Assembly and machine language programming :

The microprocessor based systems work by reading and executing the program available in its main memory. A program is sequence of instructions written using the instruction set of a microprocessor. The instruction set different from microprocessor to microprocessor. Hence a program written using instruction set of 8085 microprocessor works only on 8085 microprocessor based system, but not on systems based on other microprocessors. The microprocessor instructions are in binary form. The binary patterns for each instruction for a microprocessor is designed by manufacturer and made available to users. We have already studied the instruction formats for 8085 microprocessor. The examples of binary instruction of 8085 are as follows :

10000000             this is an instruction which adds contents of register B to accumulator and stores the result in accumulator.
01110110             this instruction halts the microprocessor.
00101111             this instruction complements the contents of accumulator.

8085 Instruction and Timing/Instruction and Timing

The 8085 defines 8-bit binary code called opcode for each instruction. The 8085 can understand program written only in binary codes as above. The program written using binary codes of instructions is called machine language program. The real difficulty in writing machine language program is to remember binary codes for large instruction set. It is very hard for any person to remember so many binary patterns and then write a program. To solve this problem, the English like words are used for each binary pattern called mnemonics. For example, the binary instructions written earlier are coded now using mnemonics as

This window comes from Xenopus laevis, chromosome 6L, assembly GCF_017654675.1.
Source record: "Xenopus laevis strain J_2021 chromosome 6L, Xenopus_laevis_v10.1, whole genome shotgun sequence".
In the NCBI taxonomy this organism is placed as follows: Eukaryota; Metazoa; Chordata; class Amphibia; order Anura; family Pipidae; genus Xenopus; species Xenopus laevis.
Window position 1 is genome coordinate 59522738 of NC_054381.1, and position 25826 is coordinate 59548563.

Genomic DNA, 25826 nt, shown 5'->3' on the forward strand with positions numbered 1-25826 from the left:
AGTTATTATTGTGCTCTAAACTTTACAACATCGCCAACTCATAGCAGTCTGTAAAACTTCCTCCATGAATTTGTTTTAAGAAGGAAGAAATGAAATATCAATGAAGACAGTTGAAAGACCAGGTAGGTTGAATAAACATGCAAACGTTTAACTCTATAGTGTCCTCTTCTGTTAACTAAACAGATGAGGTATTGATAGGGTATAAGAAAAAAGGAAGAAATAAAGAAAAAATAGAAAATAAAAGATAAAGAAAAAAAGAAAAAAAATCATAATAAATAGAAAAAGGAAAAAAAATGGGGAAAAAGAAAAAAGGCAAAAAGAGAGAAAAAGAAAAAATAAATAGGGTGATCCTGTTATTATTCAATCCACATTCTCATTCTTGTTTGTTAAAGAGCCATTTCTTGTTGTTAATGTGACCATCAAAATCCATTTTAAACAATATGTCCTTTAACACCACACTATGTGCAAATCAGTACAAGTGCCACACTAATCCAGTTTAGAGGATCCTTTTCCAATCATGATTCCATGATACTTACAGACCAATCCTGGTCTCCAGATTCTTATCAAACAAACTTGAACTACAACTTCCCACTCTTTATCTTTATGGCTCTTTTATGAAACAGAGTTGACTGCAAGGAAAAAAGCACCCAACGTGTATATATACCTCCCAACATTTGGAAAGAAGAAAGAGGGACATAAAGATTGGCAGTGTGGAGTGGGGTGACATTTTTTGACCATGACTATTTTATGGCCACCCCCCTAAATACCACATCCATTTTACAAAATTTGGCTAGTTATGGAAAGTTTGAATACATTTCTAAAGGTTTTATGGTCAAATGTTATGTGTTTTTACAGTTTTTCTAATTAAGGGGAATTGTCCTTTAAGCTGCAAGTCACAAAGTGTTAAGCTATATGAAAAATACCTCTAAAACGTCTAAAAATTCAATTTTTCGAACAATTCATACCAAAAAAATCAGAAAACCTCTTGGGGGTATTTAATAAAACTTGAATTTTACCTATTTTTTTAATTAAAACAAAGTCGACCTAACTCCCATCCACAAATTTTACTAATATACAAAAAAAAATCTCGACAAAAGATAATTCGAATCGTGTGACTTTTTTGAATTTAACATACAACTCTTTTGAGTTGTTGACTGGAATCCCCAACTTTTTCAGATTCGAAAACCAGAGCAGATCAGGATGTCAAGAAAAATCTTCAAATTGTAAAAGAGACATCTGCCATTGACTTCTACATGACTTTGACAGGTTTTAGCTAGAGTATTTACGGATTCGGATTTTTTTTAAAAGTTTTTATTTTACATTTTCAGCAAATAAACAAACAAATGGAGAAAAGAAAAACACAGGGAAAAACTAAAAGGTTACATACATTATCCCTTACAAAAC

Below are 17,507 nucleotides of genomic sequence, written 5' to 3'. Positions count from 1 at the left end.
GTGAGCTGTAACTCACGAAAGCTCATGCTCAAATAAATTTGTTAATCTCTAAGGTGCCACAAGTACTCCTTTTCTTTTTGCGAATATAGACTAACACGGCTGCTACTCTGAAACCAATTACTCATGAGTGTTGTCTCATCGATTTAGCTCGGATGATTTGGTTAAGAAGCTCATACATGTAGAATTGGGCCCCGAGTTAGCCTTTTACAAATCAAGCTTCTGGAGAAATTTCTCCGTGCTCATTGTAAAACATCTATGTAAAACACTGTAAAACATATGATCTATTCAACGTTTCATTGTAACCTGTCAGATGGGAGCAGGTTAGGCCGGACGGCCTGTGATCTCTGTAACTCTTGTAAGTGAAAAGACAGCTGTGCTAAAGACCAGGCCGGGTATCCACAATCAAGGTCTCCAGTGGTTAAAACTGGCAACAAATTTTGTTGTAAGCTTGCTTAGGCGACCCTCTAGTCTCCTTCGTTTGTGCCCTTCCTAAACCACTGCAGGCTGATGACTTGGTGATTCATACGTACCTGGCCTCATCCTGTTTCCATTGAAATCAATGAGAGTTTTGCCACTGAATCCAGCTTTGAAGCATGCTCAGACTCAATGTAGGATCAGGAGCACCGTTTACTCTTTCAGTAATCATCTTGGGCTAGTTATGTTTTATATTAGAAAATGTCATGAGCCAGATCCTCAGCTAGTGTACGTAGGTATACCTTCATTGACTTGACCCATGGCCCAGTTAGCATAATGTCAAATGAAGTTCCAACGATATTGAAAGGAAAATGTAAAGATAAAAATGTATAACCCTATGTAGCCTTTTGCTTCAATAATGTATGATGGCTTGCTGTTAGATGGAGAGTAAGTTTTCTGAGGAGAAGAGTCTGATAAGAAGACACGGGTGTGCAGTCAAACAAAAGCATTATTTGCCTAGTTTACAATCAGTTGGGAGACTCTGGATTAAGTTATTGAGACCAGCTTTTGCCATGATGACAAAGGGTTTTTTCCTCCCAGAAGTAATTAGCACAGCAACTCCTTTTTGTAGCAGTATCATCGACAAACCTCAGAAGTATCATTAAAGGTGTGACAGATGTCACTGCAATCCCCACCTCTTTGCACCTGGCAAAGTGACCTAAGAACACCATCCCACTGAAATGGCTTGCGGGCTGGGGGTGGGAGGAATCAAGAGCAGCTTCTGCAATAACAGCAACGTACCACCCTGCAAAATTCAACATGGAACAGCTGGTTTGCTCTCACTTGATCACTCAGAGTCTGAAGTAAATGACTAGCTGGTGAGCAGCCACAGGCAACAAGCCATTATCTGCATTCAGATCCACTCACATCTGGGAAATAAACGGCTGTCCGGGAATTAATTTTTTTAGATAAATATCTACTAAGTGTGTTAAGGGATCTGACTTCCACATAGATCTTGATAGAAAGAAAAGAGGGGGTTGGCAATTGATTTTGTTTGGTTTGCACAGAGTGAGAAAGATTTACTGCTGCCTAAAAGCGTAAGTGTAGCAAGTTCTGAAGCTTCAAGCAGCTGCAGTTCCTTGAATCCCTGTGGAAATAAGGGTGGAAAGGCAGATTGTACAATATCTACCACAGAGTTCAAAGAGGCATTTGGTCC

ADD B                   add B to A                                                                
HLT                         halt the processor
CMA                      complement accumulator

The program written using mnemonics is called assembly language program. As the mnemonics are easy to remember, the program development will be faster and easier. The microprocessor can not understand program written using assembly language. To execute assembly language program. First it is to be converted to equivalent machine language program by translating mnemonic into binary patterns. The 8085 provides complete table called opcode or machine code table for this purpose, which is given in next section.
We will follow the format given in figure for our 8085 assembly language programs.


It has four columns, the first column is a label to the instruction followed by ‘:’ (colon) which is used only if program uses branch instructions. The second column is used for mnemonics and third column is used for the operands. The last column is comment which is used to write small statements describing the function performed by the instruction. The comment is preceded by ‘;’ (semicolon). The comment is not executable part of program, but used to increase the readability of a program.
The format for machine language program is given in figure. It has two additional columns. The first column specifies the memory location where the corresponding machine code given in fifth column is stored.

The 8085 PIN Function

Memory location
Machine code
We can summerise the steps needed for microprocessor programming as follows :
1.       Given a problem, divide it into small steps.
2.       Optionally, develop a flowchart.
3.       Write an assembly language program.
4.       Translate an assembly language program to equivalent machine language program.
5.       Load machine language program in 8085 based kit and execute it.

The following example illustrates the steps in microprocessor programming as listed before.

Addressing modes :